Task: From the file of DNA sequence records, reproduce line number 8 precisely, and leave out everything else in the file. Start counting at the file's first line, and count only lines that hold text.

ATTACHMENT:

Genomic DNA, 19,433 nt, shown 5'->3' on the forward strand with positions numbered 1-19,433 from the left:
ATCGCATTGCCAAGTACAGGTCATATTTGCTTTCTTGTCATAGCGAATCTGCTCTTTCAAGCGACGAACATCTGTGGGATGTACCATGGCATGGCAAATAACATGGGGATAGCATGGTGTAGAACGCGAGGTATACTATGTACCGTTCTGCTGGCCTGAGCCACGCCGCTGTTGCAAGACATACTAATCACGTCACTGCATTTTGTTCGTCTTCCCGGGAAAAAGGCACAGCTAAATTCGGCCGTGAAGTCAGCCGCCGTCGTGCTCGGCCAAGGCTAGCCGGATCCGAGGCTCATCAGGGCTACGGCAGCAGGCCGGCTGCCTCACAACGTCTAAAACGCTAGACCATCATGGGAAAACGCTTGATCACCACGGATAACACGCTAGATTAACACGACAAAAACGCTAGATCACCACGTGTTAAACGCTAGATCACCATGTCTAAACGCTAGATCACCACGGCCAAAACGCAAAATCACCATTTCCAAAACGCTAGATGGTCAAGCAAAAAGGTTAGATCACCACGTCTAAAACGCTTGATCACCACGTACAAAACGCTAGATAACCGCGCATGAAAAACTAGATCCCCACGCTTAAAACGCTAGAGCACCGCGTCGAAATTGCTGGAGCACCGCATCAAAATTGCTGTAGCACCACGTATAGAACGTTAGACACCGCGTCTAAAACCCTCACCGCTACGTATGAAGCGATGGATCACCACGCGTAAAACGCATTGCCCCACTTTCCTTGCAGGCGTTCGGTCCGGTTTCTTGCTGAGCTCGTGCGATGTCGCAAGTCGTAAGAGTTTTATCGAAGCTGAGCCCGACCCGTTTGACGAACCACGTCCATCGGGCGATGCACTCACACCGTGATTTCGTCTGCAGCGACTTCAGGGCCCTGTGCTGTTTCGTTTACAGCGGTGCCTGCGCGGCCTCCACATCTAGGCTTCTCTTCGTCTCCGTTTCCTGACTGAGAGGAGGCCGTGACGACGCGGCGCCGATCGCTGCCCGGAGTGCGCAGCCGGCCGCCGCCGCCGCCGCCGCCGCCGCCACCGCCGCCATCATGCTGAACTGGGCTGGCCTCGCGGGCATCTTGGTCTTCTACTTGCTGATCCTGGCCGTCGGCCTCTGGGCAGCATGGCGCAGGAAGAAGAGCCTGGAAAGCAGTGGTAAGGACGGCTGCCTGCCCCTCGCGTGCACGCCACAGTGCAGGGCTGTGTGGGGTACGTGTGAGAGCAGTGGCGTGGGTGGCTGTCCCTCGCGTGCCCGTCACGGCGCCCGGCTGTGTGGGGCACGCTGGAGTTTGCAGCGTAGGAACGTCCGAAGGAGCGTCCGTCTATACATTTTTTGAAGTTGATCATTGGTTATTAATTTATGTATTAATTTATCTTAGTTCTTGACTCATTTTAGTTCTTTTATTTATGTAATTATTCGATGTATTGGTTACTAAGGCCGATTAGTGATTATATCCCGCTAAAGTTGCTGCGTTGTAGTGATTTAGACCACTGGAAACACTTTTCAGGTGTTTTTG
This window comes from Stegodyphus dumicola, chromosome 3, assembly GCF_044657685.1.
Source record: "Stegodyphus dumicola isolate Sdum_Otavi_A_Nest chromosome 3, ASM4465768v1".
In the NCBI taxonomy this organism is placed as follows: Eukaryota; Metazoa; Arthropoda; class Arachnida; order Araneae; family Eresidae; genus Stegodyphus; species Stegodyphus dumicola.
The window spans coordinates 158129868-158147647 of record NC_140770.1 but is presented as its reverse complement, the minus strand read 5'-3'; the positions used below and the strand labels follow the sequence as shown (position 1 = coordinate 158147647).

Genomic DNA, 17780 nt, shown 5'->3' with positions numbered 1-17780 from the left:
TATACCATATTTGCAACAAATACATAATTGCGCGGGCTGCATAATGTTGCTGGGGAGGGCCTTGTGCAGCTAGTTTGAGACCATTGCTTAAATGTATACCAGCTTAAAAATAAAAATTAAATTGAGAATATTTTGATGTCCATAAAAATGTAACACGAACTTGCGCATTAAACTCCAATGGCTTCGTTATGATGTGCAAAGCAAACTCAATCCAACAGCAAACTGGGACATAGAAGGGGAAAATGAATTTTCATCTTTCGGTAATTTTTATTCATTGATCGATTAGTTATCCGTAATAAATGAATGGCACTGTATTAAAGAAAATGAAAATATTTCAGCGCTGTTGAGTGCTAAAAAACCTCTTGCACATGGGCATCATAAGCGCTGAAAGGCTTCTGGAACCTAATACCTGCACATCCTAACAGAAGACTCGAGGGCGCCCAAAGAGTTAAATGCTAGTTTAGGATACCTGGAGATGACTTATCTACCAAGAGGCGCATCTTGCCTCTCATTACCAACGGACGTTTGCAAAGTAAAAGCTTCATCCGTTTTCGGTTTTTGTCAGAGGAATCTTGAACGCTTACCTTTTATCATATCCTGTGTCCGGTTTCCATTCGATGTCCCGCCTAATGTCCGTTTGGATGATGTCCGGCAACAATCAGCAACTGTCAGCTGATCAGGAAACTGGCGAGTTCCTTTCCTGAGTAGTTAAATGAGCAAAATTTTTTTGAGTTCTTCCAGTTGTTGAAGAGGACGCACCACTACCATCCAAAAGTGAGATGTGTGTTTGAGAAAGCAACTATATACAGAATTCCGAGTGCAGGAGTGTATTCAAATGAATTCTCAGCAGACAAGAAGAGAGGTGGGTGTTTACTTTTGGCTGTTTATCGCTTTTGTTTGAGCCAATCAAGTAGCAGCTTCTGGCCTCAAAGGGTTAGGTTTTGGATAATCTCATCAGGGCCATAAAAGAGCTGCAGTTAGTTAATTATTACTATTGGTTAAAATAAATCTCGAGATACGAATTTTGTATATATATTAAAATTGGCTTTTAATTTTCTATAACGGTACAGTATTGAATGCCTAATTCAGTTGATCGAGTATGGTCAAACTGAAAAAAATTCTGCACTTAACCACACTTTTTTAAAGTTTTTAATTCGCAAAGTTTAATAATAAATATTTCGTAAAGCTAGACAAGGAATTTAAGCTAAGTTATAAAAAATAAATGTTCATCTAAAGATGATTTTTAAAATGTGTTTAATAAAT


TATACCATATTTGCAACAAATACATAATTGCGCGGGCTGCATAATGTTGCTGGGGAGGGCCTTGTGCAGCTAGTTTGAGACCATTGCTTAAATGTATACCAGCTTAAAAATAAAAATTAAATTGAGAATATTTTGATGTCCATAAAAATGTAACACGAACTTGCGCATTAAACTCCAATGGCTTCGTTATGATGTGCAAAGCAAACTCAATCCAACAGCAAACTGGGACATAGAAGGGGAAAATGAATTTTCATCTTTCGGTAATTTTTATTCATTGATCGATTAGTTATCCGTAATAAATGAATGGCACTGTATTAAAGAAAATGAAAATATTTCAGCGCTGTTGAGTGCTAAAAAACCTCTTGCACATGGGCATCATAAGCGCTGAAAGGCTTCTGGAACCTAATACCTGCACATCCTAACAGAAGACTCGAGGGCGCCCAAAGAGTTAAATGCTAGTTTAGGATACCTGGAGATGACTTATCTACCAAGAGGCGCATCTTGCCTCTCATTACCAACGGACGTTTGCAAAGTAAAAGCTTCATCCGTTTTCGGTTTTTGTCAGAGGAATCTTGAACGCTTACCTTTTATCATATCCTGTGTCCGGTTTCCATTCGATGTCCCGCCTAATGTCCGTTTGGATGATGTCCGGCAACAATCAGCAACTGTCAGCTGATCAGGAAACTGGCGAGTTCCTTTCCTGAGTAGTTAAATGAGCAAAATTTTTTTGAGTTCTTCCAGTTGTTGAAGAGGACGCACCACTACCATCCAAAAGTGAGATGTGTGTTTGAGAAAGCAACTATATACAGAATTCCGAGTGCAGGAGTGTATTCAAATGAATTCTCAGCAGACAAGAAGAGAGGTGGGTGTTTACTTTTGGCTGTTTATCGCTTTTGTTTGAGCCAATCAAGTAGCAGCTTCTGGCCTCAAAGGGTTAGGTTTTGGATAATCTCATCAGGGCCATAAAAGAGCTGCAGTTAGTTAATTATTACTATTGGTTAAAATAAATCTCGAGATACGAATTTTGTATATATATTAAAATTGGCTTTTAATTTTCTATAACGGTACAGTATTGAATGCCTAATTCAGTTGATCGAGTATGGTCAAACTGAAAAAAATTCTGCACTTAACCACACTTTTTTAAAGTTTTTAATTCGCAAAGTTTAATAATAAATATTTCGTAAAGCTAGACAAGGAATTTAAGCTAAGTTATAAAAAATAAATGTTCATCTAAAGATGATTTTTAAAATGTGTTTAATAAAT